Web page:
Project Threadways is a nonprofit 501(c)(3) that records, studies, and explores the history and impact of textiles.


We seek to understand the impact that textiles and their creation had on our local community, the region of the American south, the nation, and finally at the global level—connecting the people, places, and materials throughout the process.



Our goal is to accurately and respectfully retell the story of textiles—from farm to finished product—and the way the act of making textiles shaped the lives of the communities and the individuals of those communities. In partnership with the Muscle Shoals National Heritage Area and the University of Mississippi’s Center for the Study of Southern Culture, we collect oral histories, analyze and publish data, and stage events that serve as centers for conversation, exploring the connection between community and the evolving region through the lens of material culture.


Key players and programs in the founding of our organization.

  • Natalie Chanin

    Natalie is owner and creative director of Alabama Chanin and founder of Project Threadways. She has been working in her community of Florence, Alabama, for over 20 years—defining sustainability as a pioneer in slow fashion.

  • Alabama Chanin

    Established in 2006, Alabama Chanin is a lifestyle brand that produces garments and goods from 100% organic cotton. With dedication to locally sewn production, the company prides itself on responsible design and manufacturing.

  • Makeshift

    From 2012 – 2014, Alabama Chanin hosted a series of workshops and conversations seeking to understand how the act of making brings together the worlds of fashion, craft, design, and DIY to better change communities.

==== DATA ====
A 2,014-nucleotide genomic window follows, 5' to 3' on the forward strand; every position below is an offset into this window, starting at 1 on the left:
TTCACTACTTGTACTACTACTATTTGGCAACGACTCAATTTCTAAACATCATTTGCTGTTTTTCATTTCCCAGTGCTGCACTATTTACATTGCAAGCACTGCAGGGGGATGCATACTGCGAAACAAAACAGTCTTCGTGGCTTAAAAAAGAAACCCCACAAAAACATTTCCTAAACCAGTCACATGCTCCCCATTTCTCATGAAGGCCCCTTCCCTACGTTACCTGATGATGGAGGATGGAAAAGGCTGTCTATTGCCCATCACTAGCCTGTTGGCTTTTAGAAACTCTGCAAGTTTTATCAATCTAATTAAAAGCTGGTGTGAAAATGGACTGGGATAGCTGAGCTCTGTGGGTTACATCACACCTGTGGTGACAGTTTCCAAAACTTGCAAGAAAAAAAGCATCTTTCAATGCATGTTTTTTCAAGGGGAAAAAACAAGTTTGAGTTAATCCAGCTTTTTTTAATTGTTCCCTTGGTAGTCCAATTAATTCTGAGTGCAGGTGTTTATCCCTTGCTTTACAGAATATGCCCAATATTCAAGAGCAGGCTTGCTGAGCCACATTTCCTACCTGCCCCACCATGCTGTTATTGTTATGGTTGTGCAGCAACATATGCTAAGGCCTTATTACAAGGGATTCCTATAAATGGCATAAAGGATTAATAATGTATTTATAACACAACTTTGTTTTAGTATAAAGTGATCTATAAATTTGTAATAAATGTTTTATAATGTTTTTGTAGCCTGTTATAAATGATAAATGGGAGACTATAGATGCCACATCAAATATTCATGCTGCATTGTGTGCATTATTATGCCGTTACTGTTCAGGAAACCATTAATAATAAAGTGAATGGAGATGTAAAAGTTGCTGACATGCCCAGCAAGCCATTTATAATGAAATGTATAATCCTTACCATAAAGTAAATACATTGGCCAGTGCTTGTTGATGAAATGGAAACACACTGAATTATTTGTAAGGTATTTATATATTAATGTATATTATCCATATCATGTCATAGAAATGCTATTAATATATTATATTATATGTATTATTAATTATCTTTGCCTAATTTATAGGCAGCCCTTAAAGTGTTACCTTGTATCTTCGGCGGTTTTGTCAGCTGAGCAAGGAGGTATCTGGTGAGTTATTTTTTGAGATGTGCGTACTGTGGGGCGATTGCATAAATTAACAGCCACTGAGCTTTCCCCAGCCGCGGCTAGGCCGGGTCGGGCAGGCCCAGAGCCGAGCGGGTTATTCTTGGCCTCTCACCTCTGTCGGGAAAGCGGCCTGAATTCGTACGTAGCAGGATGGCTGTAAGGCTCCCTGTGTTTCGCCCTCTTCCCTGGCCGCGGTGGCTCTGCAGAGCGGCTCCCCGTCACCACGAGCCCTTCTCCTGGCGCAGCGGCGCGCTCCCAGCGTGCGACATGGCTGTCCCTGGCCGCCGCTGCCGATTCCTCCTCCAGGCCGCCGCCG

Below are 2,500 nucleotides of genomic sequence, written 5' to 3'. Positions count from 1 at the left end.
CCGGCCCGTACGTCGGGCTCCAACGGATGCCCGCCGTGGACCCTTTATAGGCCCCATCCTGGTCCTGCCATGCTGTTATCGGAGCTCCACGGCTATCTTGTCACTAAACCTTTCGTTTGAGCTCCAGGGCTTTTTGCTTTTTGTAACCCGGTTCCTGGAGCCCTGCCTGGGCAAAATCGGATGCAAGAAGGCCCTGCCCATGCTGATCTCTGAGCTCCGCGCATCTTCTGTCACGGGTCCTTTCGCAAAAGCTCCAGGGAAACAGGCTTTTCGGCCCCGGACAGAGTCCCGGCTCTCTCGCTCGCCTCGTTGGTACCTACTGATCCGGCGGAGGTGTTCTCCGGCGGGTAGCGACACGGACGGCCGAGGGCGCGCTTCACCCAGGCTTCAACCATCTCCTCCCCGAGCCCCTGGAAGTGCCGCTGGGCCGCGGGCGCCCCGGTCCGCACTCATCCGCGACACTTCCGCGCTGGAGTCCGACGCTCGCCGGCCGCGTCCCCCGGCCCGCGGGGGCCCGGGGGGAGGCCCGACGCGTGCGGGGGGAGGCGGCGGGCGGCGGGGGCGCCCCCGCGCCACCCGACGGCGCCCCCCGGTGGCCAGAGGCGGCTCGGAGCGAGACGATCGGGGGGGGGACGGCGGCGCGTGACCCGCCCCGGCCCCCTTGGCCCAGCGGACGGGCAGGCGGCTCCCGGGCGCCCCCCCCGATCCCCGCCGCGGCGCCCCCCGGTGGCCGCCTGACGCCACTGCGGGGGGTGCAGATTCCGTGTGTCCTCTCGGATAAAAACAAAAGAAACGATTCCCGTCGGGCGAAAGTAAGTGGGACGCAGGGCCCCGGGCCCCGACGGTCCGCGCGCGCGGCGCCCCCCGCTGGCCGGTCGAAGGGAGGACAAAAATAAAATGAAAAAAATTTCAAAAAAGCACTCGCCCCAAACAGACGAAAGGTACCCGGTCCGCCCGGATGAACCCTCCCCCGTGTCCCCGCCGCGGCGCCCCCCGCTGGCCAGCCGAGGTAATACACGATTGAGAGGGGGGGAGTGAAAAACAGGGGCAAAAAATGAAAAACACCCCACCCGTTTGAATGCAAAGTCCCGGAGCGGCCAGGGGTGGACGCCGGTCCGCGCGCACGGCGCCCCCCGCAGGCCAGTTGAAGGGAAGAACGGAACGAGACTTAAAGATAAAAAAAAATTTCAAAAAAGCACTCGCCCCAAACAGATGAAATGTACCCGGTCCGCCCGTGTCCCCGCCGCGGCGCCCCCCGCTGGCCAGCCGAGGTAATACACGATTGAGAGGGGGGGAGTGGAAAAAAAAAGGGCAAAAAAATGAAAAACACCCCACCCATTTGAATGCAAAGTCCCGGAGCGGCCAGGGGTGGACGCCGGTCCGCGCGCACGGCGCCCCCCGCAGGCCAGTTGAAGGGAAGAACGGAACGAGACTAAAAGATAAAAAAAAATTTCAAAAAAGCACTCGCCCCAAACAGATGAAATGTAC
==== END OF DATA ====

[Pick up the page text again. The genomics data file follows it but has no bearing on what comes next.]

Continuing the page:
• Project Threadways

    Founded in 2019 as a 501(c)(3), Project Threadways utilizes Makeshift's conversations, Alabama Chanin's experience, and Natalie's vision through academic partnerships and programing where we share our findings with the public.


We envision a healthier future in which textiles are an integral part of growing communities and where material culture can be a source of reconciliation and communal growth.

We tell untold stories.

Each community has its own stories that are part of a larger, unexplored picture. We seek to celebrate both of these cultures by asking questions that may never have been asked before.

We are committed to honesty. Not all stories are comfortable or easy to hear—but their relevancy remains central to the overall picture. We cannot tell a complete story without facing truths of all kinds.

Each story comes from an individual who is part of a community. We vow to respect the individual histories we document, both good and bad.

We intend to use each story and all data collected to tell the larger story of textile culture in the South, as it truly was.

We seek to collaborate.

We will work with organizations who have similar goals and visions and who have relevant information toward our project.

We will reach out to all academic organizations to find the most accurate resources available to us in our studies.

We do not limit our community by physical boundary. Those who have stories or information to share that is relevant to our study are welcome to the conversation

We have no agenda but to tell the truth.

We are proud of our region but are well aware of the pain that surrounds the research we are undertaking. It is our responsibility to tell all truths, not just the convenient ones.


We seek to partner with all like organizations that can advance our research, provided they offer objective research.


We are creating a product that is intended for public consumption. To the best of our ability, we intend to be transparent in our methods and our data. This project is meant to document a community and should be open to that same community’s examination.


We do not seek to press an agenda upon the data we collect or the stories we document. Project Threadways will follow where the data leads us.


We are committed to responsible and sustainable practices.


Because Alabama Chanin is a key participant in this undertaking, we aim to lend our practices of responsible making to our research and study. This includes utilizing fair and unbiased research methods and responsible environmental procedures.